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Pop-up bike lanes a necessary form of social justice says Chris Boardman

Car-led recovery is “not an option” according to local councillors

British Cycling policy adviser Chris Boardman says that the temporary bike lanes that are being constructed in response to the coronavirus pandemic are a matter of “social justice”. Highlighting the urgent need for new infrastructure, the Greater Manchester cycling commissioner points out that without additional cycle space his region would need to find 12,000 extra buses to allow for social distancing, “which is clearly impossible.”

The government last month announced a £250m emergency active travel fund. Explaining the move, Transport Secretary Grant Shapps said the country needed far more people to cycle. “Otherwise, with public transport’s capacity severely restricted at this time, our trains and buses could become overcrowded and our roads gridlocked – holding up emergency services, critical workers and vital supplies.”

On Wednesday, a report from the UK Government’s Social Mobility Commission found that people in lower income households make 2.5 times as many bus journeys as those in higher income households.

In a speech to the All Party Parliamentary Cycling and Walking Group yesterday, Boardman highlighted how the lowest paid could be hardest hit by public transport disruption.

“Social justice is a strong reason for change,” he said. “It helps politicians make tough and sometimes unpopular decisions, and it also helps the public understand and tolerate changes that might inconvenience them.

“In the UK around a quarter of all households don’t have access to a car, so they are reliant on public transport.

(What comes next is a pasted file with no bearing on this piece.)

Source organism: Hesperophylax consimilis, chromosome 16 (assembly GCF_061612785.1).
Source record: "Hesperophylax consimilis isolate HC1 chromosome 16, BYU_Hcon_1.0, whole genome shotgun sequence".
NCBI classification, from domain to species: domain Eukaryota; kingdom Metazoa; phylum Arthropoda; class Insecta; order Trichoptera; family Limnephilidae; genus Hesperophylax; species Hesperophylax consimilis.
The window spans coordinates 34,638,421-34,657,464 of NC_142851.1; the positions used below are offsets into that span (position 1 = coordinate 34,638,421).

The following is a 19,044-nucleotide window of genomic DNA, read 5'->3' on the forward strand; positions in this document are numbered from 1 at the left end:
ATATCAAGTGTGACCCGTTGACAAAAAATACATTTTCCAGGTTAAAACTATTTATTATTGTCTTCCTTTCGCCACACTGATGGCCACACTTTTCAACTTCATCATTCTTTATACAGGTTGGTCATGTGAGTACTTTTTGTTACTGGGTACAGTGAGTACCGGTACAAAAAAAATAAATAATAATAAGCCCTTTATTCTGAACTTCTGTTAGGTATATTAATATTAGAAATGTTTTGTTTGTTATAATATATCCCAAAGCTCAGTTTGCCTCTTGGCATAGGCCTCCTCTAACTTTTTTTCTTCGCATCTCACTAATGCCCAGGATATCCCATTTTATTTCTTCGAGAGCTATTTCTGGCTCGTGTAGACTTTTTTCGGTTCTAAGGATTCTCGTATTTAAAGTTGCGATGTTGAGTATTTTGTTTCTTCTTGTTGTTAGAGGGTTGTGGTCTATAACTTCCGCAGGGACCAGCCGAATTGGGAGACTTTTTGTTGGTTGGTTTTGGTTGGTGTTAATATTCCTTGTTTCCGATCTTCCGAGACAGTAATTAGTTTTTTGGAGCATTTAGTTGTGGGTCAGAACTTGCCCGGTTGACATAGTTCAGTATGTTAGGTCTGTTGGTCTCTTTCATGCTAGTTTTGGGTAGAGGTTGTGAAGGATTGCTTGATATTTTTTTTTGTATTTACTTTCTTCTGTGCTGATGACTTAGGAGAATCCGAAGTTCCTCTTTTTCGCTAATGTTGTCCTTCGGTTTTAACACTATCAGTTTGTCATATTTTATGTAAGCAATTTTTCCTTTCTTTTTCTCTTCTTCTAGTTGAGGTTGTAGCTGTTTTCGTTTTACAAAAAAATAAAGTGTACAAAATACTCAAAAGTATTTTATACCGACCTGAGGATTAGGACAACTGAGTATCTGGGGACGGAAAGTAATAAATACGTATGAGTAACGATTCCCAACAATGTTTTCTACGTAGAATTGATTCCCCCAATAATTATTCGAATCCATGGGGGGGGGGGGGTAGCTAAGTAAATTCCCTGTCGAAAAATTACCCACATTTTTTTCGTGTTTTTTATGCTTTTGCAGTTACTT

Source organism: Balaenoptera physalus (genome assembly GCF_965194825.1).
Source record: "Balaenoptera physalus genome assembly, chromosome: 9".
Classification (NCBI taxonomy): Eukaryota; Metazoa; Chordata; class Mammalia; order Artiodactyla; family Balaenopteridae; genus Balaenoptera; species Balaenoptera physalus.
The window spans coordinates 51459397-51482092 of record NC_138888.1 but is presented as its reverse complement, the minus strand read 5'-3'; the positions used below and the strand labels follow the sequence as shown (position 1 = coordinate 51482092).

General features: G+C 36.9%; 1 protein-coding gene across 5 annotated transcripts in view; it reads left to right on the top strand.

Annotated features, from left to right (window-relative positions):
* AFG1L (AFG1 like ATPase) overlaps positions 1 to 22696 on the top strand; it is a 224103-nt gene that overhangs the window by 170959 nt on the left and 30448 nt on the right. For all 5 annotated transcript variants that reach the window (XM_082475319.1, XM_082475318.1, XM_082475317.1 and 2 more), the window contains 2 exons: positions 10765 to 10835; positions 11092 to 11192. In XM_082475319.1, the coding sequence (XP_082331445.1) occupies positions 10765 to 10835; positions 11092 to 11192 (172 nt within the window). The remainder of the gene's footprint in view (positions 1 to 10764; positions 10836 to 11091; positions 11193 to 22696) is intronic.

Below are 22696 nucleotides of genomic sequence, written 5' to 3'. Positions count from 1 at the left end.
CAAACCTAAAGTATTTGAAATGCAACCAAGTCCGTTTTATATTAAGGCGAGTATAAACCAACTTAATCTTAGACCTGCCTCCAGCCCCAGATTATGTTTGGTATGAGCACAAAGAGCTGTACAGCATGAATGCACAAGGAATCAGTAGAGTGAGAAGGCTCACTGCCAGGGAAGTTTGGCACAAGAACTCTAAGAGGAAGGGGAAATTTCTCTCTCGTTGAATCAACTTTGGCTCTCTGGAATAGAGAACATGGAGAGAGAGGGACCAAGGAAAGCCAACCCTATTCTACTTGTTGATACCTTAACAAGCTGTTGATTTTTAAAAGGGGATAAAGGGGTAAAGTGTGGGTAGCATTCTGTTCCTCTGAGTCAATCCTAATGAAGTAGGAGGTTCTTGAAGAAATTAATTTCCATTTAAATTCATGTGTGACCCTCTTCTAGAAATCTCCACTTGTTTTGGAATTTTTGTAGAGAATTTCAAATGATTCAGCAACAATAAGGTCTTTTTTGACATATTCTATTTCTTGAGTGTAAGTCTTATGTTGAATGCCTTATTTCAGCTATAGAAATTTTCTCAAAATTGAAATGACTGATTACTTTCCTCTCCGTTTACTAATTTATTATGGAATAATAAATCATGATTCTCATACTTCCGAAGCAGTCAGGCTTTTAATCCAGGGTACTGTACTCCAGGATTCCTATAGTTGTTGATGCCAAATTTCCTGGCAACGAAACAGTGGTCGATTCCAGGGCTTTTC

“On a standard day in Greater Manchester there are 300,000 trips on public transport of three miles or less, and for the next few months at least, those public transport options will be limited to less than 20 per cent of usual occupancy.

“That means every day 240,000 people will not be able to travel in this way if they are to comply with social distancing guidelines.

“We’d need to find 12,000 extra buses to accommodate them, which is clearly impossible, so 240,000 people – many without access to a car – must find an alternative or simply not travel to work, schools or the shops.

“Right now, this isn’t about pollution, congestion, inactivity, or cost – the usual arguments for investment in cycling. It’s about social justice, social inclusion, and making sure that those who don’t have a car have a safe travel choice.”

Echoing Boardman’s comments, Councillor Claire Holland, Deputy Leader and Cabinet Lead for Sustainable Transport, Environment and Clean Air at Lambeth Council, said: “Nearly 70 per cent of residents in Lambeth live in flats. A third of children are growing up in poverty and the majority of households do not own or have access to a car.

“If you put all of this together, for us in Lambeth this was an equalities issue, and this is fundamentally for me about social justice. For us, a car-led recovery is not an option.”

Emergency cycle funding by region – how much is available in your area?

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